Boat Show
Boat Show
Education
Boat Show
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January got off to a snowy cold start with our first board meeting and get together at Darcy's Restaurant in the Spokane Valley. 15 members braved the weather as we planned for the Spokane Boat Show and summer shows & activities. With the club solvent with funding since the pandemic we decided to give back to the communities were ours show are at with funding for their food banks, children's programs and aid for veterans. We also approved continued scholarships to the North West School of Wooden Boat Building. Lots of ideas about a weekend Coffee and Donuts day during the winter months. 

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Meeting
Meeting
IEACBS’s $1000 contribution to the Priest Lake Food Bank
DOnation

Sue and I met with Dick and Mary Guman yesterday to deliver the IEACBS’s $1000 contribution to the Priest Lake Food Bank.  They are both dedicated volunteers at the food Bank.  Dick works about 30 hrs per week as the food banks accountant and they both are continuously managing the flow of food through the food bank.  They currently have 128 people on their recipients list but this number varies depending on the time of year.  

 

Home | PL Food Bank (priestlakefoodbank.org)

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We have several Social Media sites where you keep track of what is going on at the various boat shows plus, there are many YouTube site with valuable information when you are trying to tackle a new project or process. Links can be found at bottom of each page.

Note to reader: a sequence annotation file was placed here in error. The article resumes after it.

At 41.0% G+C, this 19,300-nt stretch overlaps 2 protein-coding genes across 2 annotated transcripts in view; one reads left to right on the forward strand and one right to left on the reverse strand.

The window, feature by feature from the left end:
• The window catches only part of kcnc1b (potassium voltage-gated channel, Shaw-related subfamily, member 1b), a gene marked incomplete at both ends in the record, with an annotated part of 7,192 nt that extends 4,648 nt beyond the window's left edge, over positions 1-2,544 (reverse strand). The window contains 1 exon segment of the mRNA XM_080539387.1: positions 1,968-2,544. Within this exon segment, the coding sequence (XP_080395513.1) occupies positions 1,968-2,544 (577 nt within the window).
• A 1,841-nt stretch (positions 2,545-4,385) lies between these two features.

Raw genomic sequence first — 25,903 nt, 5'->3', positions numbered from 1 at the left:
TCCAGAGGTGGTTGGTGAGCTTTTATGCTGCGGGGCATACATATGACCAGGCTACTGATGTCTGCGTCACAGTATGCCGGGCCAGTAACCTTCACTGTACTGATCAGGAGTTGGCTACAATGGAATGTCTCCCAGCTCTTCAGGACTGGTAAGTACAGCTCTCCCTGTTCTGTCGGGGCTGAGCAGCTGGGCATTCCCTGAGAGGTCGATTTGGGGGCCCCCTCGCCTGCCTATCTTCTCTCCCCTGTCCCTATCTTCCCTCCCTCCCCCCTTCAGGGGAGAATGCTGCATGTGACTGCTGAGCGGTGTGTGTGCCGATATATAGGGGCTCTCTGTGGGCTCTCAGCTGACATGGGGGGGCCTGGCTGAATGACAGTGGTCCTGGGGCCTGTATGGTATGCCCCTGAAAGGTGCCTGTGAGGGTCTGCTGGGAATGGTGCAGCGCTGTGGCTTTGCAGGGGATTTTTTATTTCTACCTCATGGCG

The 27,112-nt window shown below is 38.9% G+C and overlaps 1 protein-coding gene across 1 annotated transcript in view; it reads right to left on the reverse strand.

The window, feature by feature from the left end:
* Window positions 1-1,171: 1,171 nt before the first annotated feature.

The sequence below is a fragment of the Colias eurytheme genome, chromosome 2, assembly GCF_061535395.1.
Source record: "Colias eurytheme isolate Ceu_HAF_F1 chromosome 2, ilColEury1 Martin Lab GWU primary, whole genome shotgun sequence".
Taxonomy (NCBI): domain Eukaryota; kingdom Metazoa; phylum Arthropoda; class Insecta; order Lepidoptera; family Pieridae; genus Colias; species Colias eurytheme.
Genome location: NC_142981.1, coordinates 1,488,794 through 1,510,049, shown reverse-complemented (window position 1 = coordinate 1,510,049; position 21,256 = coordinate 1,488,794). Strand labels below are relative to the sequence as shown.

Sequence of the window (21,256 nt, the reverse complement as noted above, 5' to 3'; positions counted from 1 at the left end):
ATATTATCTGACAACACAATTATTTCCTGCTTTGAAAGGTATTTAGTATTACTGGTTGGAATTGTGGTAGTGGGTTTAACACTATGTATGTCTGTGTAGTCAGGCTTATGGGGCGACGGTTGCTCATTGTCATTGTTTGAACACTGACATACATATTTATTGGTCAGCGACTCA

• Instagram
  • Facebook
  • Twitter
  • YouTube
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By Alan Wardsworth November 28, 2023 - January 1, 2024

     I caught up with Daryl Reynold at his home shop to check the latest updates on the Big Boat project, his one owner 1951 29’ Chris Craft Super Deluxe that has had some major work done since the last time I dropped in on it in July. Today its off the trailer and taking up half the heated shop. Daryl has striped the white paint from the hull and repaired the planks that had been damaged, removed the engines, gas tank, and rebuilt the transom. Daryl has several small projects going on at once and as he explained, he had to have something to do between long boarding the planks on the 29' Chris Craft. I asked him about the process, he used his Festool orbital sander with 40 grit to grind off the old paint and primer. Once repairs have been made to damaged planks he then fills screw holes and rough fairs the surface. The sander with lighter grit is then used to smooth the surface before Daryl used a skill saw and router along the seams that will eventually be filled before 80 grit long boarding, priming, and painting. The big problem was that cotton was used between the seams for sealing that would clog up his skill saw. Daryl has also had to make many new small parts but the bulk of the boat is very solid with damage occurring from lifting or maybe dock damage that didn't get repaired properly. According to Daryl "it's not going to be a show boat, just a nice cruiser" and he hopes to have it ready to go in June 2024. While he has it apart he decided to clean and paint the bilge and make repairs to the helm that had some creative repairs made at some point. Daryl was able to source some parts for the helm and engine controls so it should work better than new. Daryl took on a full time job when he decided to restore this old boat and he said he probably won't do a this big of a project again but it's been pretty fun. Continue Reading Big Boat 1